You are using an outdated browser. Please upgrade your browser to improve your experience.

New "Try Before You Buy" App Store Subsection Is Apple's Latest Anti-Jailbreak Tactic

August 6, 2010

Apple isn't about to step aside on the even more popular outlook for jailbreakers after the law associated with it was changed last month, removing any general legal actions against device jailbreakers. Apple knows they can only go so far with making technical blocks to modify their software, but it appears that Apple has decided to attack psychologically against jailbreaking as well. Apple has quietly introduced a new subsection to the App Store, titled "Try Before You Buy", to help further promote trimmed down versions of full apps.

One of the primary arguments of piracy is users don't know if they will like a piece of software, song, movie, etc., and want the chance to give it a useful trial before breaking out the credit card. A plenty number of developers offer "free" or "lite" versions of their full featured apps in the hopes that you'll jump on the chance to purchase the standard, "full", or "premium" version or features once you get a taste. Apple seems to feel that tapping into this will divert those considering jailbreaking to lean back towards the App Store approved material.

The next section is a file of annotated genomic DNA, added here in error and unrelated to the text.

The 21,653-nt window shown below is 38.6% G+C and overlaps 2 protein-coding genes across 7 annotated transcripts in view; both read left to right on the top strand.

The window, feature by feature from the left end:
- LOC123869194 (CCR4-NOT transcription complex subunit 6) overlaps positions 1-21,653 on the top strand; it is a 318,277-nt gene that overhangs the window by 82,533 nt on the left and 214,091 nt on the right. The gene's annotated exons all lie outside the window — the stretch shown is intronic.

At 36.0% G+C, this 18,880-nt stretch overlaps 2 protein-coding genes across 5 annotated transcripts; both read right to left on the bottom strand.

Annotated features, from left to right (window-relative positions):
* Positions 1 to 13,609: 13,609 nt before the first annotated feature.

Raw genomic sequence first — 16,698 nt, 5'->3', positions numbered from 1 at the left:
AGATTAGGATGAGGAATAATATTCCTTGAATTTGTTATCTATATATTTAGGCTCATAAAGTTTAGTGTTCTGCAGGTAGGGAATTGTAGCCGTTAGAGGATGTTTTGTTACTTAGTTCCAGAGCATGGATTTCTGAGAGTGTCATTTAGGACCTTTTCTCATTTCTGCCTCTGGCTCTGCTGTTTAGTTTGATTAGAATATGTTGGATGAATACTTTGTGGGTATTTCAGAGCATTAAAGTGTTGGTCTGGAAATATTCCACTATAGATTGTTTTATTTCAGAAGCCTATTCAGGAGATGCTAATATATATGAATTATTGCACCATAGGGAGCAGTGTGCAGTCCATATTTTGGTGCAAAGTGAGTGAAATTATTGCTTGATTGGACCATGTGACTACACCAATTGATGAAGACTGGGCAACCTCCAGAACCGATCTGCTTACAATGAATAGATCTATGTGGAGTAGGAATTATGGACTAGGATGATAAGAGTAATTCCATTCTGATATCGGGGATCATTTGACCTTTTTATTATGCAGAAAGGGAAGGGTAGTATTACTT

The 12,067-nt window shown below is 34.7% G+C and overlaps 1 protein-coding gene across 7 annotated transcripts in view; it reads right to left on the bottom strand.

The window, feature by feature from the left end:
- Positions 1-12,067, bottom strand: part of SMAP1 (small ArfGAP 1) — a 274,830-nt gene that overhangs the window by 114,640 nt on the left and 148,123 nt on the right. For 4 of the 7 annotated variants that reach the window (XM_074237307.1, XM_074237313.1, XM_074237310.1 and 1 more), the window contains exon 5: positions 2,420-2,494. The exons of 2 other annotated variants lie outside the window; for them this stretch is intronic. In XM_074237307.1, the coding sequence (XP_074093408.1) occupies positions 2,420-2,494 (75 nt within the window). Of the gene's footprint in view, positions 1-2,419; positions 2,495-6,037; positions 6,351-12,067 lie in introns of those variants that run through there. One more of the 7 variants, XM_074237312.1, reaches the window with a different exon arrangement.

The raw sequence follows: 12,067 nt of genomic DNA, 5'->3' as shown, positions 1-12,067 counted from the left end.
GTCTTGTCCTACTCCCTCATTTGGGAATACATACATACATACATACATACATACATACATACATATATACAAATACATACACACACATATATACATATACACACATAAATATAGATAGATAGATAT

You can find the new section on your iDevice by launching the App Store app and tapping on the big yellow "Free On the App Store" at the top of the Featured - New section. When in iTunes, head to the App Store and click on the "Free On the App Store" link under the App Store Quick Links down the right side.

Remember, these aren't special versions Apple has cooked up but rather just another method for Apple to show users that jailbreaking isn't absolutely necessary if you're just looking to test drive an app. I'll leave you with one final reminder to those thinking of jailbreaking their iDevice. Apple's official stance is don't expect them to help you out if that cracked app is causing your iDevice to be unpleasant.
Apple strongly cautions against installing any software that hacks the iOS. It is also important to note that unauthorized modification of the iOS is a violation of the iPhone end-user license agreement and because of this, Apple may deny service for an iPhone, iPad, or iPod touch that has installed any unauthorized software.
What do you think, will Apple's latest tactic to persuade users from the "dark side" work or will it just feed the fire? [via 9 to 5 Mac]

Related articles